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https://doi.org/10.5194/nhess-2020-359
© Author(s) 2020. This work is distributed under
the Creative Commons Attribution 4.0 License.
https://doi.org/10.5194/nhess-2020-359
© Author(s) 2020. This work is distributed under
the Creative Commons Attribution 4.0 License.

  13 Nov 2020

13 Nov 2020

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This preprint is currently under review for the journal NHESS.

Extremes floods of Venice: characteristics, dynamics, past and future evolution

Piero Lionello1, David Barriopedro2, Christian Ferrarin3, Robert J. Nicholls5, Mirko Orlic4, Fabio Raicich6, Marco Reale7, Georg Umgiesser3, Michalis Vousdoukas8, and Davide Zanchettin9 Piero Lionello et al.
  • 1University of Salento, DiSTeBA - Department of Biological and Environmental Sciences and Technologies, via per Monteroni, 165, Lecce, Italy and EuroMediterranean Center on Climate Change
  • 2Instituto de Geociencias (IGEO), CSIC-UCM, C/Doctor Severo Ochoa 7, 28040 Madrid, Spain
  • 3CNR - National Research Council of Italy, ISMAR - Marine Sciences Institute, Castello 2737/F, 30122, Venezia, Italy
  • 4Department of Geophysics, Faculty of Science, University of Zagreb, Croatia
  • 5Tyndall Centre for Climate Change Research, University of East Anglia. Norwich NR4 7TJ, United Kingdom
  • 6CNR, Institute of Marine Sciences, AREA Science Park Q2 bldg., SS14 km 163.5, Basovizza, 34149 Trieste, Italy
  • 7Abdus Salam ICTP and National Institute of Oceanography and Applied Geophysics - OGS, via Beirut 2-4, Trieste, Italy
  • 8European Commission, Joint Research Centre (JRC), Ispra, Italy
  • 9University Ca’ Foscari of Venice, Dept. of Environmental Sciences, Informatics and Statistics, Via Torino 155, 30172 Mestre, Italy

Abstract. Floods in the Venice city centre result from the superposition of several factors: astronomical tides, seiches and atmospherically forced fluctuations, which include storm surges, meteotsunamis, and surges caused by planetary waves. All these factors can contribute to positive sea-level anomalies individually and can also result in extreme sea-level events when they act constructively. The largest extreme sea level events have been mostly caused by storm surges produced by the Sirocco winds. This leads to a characteristic seasonal cycle, with the largest and most frequent events occurring from November to March. Storm surges can be produced by cyclones whose centers are located either north or south of the Alps. The most intense historical events have been produced by cyclogenesis in the western Mediterranean, to the west of the main cyclogenetic area of the Mediterranean region in the Gulf of Genoa. Only a small fraction of the interannual variability of extreme sea levels is described by fluctuations in the dominant patterns of atmospheric circulation variability over the Euro-Atlantic sector. Therefore, decadal fluctuations of sea-level extremes remain largely unexplained. In particular, the effect of the 11-year solar cycle appears to be small, non-stationary or masked by other factors. The historic increase in the frequency of extreme sea levels since the mid 19th Century is explained by relative sea level rise, with no long term trend in the intensity of the atmospheric forcing. Analogously, future regional relative mean sea level rise will be the most important driver of increasing duration and intensity of Venice floods through this century, overwhelming the small decrease in marine storminess projected during the 21 century. Consequently, the future increase of extreme sea levels covers a large range, partly reflecting the highly uncertain mass contributions to future mean sea level rise from the melting of Antarctica and Greenland ice-sheets, especially towards the end of the century. In conclusion, for a high emission scenario the magnitude of 1-in-100 year sea level events at the North Adriatic coast is projected to increase up to 65 % and 160 % in 2050 and 2100, respectively, with respect to the present value, and subject to continued increase thereafter. Local subsidence can further contribute to the future increase of extreme sea levels. This analysis shows the need for adaptive planning of coastal defenses with solutions that can be adopted to face the large range of plausible future sea-level extremes.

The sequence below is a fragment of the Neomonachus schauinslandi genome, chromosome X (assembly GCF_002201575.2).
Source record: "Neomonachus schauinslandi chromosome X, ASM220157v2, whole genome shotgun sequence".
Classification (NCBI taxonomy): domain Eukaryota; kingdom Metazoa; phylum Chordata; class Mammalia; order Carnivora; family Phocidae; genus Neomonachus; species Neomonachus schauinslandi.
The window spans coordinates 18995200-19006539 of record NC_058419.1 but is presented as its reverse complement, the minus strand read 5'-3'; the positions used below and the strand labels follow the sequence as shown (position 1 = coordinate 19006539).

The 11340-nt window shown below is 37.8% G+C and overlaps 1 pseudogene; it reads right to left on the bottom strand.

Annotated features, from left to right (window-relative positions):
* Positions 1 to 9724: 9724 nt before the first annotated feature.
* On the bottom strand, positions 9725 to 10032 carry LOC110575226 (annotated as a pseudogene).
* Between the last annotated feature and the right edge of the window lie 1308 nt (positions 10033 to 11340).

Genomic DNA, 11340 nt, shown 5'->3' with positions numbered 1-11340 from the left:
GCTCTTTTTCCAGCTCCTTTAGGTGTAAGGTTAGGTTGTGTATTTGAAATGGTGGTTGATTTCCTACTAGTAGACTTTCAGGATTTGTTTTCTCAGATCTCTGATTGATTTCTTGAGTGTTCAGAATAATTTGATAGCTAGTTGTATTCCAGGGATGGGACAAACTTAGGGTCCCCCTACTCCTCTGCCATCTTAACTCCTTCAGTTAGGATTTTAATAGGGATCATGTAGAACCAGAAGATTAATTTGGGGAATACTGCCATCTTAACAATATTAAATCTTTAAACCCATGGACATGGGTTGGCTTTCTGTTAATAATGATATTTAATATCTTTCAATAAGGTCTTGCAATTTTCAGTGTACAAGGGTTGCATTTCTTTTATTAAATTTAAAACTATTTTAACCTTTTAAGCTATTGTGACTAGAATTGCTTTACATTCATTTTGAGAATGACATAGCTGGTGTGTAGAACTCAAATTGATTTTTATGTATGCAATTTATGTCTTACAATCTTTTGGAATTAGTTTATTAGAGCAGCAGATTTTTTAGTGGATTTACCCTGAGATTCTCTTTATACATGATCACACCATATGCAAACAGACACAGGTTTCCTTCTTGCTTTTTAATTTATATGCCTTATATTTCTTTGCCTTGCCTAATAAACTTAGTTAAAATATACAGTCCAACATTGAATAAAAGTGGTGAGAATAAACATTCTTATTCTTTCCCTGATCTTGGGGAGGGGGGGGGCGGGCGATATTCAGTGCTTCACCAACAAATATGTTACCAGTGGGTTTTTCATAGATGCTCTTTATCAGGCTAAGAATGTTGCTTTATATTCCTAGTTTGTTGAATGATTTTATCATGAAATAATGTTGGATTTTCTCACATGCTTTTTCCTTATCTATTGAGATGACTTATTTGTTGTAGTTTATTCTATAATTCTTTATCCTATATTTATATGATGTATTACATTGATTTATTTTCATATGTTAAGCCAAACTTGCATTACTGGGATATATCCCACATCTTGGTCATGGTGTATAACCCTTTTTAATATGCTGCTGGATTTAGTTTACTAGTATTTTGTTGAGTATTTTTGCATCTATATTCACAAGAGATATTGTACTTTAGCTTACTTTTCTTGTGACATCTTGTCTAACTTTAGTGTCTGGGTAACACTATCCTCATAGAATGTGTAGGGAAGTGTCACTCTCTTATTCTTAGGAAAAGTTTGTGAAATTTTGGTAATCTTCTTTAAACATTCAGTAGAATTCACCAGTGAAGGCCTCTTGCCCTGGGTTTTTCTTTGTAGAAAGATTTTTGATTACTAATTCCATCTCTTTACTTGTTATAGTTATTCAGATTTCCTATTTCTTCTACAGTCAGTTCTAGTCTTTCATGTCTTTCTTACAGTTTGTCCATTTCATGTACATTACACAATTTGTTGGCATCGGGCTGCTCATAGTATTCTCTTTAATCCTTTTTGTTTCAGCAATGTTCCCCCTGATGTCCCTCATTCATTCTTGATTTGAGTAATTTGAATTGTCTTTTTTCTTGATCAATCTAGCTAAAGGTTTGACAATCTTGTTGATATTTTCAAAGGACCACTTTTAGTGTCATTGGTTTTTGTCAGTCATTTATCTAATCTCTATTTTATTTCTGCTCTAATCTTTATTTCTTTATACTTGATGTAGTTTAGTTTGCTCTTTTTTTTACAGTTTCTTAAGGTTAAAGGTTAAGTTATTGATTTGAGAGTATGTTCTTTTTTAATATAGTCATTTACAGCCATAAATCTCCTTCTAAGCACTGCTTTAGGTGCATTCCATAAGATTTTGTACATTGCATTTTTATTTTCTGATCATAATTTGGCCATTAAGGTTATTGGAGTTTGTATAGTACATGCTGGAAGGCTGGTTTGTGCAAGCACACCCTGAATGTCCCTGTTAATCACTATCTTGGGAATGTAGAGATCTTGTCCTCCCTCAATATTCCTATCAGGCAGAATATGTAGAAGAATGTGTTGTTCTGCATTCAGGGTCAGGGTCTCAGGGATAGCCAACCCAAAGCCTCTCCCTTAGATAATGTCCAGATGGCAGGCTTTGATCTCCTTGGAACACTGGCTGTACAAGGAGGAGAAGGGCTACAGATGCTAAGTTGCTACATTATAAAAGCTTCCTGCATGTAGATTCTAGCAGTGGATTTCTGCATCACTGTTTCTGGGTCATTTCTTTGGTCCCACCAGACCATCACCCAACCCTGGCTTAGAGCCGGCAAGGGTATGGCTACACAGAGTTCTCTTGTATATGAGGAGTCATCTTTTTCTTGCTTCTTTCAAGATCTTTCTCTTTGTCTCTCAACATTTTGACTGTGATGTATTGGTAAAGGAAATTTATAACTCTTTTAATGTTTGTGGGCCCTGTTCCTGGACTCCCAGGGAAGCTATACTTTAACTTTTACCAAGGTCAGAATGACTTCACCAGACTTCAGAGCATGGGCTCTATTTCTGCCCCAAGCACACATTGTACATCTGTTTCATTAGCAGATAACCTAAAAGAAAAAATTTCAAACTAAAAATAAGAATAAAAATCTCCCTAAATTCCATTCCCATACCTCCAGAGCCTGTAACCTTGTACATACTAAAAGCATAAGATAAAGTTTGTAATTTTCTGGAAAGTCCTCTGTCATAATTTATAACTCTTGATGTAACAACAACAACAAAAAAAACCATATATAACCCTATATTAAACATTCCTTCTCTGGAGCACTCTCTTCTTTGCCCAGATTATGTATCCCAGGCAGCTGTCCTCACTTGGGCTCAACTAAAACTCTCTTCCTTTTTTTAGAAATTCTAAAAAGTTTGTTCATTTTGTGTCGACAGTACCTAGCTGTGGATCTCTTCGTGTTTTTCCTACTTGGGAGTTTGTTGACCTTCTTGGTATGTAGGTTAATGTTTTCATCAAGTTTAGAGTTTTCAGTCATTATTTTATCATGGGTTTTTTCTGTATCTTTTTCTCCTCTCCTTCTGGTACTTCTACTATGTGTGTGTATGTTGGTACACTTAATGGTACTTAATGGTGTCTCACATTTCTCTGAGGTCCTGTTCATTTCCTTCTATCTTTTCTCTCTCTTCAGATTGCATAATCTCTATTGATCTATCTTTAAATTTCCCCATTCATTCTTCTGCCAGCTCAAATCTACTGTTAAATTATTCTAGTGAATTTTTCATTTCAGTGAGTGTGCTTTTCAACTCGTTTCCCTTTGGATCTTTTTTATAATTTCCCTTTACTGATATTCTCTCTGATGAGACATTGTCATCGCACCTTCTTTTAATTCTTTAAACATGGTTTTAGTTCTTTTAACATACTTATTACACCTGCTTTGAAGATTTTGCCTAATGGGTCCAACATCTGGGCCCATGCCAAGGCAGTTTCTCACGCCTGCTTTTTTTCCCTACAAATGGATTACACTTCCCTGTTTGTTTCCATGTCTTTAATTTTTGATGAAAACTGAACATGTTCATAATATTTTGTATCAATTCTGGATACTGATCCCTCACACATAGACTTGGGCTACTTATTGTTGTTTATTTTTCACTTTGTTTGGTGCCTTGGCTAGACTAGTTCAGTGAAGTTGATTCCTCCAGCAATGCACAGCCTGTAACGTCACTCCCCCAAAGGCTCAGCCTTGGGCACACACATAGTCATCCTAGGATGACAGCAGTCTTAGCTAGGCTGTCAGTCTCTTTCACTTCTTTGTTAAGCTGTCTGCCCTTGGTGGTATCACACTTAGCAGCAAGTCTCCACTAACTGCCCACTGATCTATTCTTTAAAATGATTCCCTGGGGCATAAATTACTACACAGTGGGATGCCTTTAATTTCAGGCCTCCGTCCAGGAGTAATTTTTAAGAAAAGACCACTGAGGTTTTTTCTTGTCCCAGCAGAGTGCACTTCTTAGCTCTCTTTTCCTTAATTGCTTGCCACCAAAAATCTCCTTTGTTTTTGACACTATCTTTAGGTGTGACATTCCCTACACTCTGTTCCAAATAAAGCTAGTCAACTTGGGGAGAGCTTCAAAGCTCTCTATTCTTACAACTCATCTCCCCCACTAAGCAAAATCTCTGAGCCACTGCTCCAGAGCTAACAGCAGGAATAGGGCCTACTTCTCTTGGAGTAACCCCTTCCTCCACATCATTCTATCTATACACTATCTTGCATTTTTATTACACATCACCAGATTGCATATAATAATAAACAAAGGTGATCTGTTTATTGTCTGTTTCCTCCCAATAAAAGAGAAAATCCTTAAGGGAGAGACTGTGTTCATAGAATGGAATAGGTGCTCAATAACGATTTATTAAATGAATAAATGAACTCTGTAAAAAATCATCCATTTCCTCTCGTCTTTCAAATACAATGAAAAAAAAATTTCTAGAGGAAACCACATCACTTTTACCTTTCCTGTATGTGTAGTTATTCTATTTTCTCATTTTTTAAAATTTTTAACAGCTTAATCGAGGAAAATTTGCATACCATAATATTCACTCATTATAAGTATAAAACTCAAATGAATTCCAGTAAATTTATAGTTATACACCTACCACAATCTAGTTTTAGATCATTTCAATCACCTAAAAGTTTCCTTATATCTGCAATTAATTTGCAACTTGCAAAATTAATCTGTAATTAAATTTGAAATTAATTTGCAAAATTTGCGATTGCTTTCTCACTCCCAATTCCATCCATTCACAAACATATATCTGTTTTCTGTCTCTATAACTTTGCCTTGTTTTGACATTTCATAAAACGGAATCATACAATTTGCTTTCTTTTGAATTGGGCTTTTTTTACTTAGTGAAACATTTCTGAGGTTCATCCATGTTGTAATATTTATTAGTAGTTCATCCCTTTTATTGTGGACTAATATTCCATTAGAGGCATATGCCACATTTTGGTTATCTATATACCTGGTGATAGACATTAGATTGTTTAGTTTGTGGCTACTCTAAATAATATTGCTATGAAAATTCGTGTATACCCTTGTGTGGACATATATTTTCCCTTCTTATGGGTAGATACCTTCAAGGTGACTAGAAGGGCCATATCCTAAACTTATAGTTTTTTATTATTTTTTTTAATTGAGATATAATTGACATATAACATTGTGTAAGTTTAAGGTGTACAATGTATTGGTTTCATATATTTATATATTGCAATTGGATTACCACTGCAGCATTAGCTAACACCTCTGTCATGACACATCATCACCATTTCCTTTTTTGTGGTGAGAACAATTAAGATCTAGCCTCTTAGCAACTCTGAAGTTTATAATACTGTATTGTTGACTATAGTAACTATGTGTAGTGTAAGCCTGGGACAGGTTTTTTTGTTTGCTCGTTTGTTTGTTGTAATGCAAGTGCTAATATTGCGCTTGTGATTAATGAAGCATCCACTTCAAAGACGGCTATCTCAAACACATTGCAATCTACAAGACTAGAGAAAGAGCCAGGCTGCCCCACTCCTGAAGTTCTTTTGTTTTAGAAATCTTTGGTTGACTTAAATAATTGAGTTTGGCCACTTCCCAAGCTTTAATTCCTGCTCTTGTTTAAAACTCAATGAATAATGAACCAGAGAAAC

Piero Lionello et al.

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Piero Lionello et al.

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Short summary
This study assesses the factors leading to the extreme water levels at the Venetian littoral that flood and damage a unique world heritage site. Reasons for their observed past increase and very likely future intensification are explained, including the role of relative sea level rise. This analysis shows the importance of compound events and that extreme water levels might be up to 160 % higher at the end of the 21st century than in the recent decades.
This study assesses the factors leading to the extreme water levels at the Venetian littoral...
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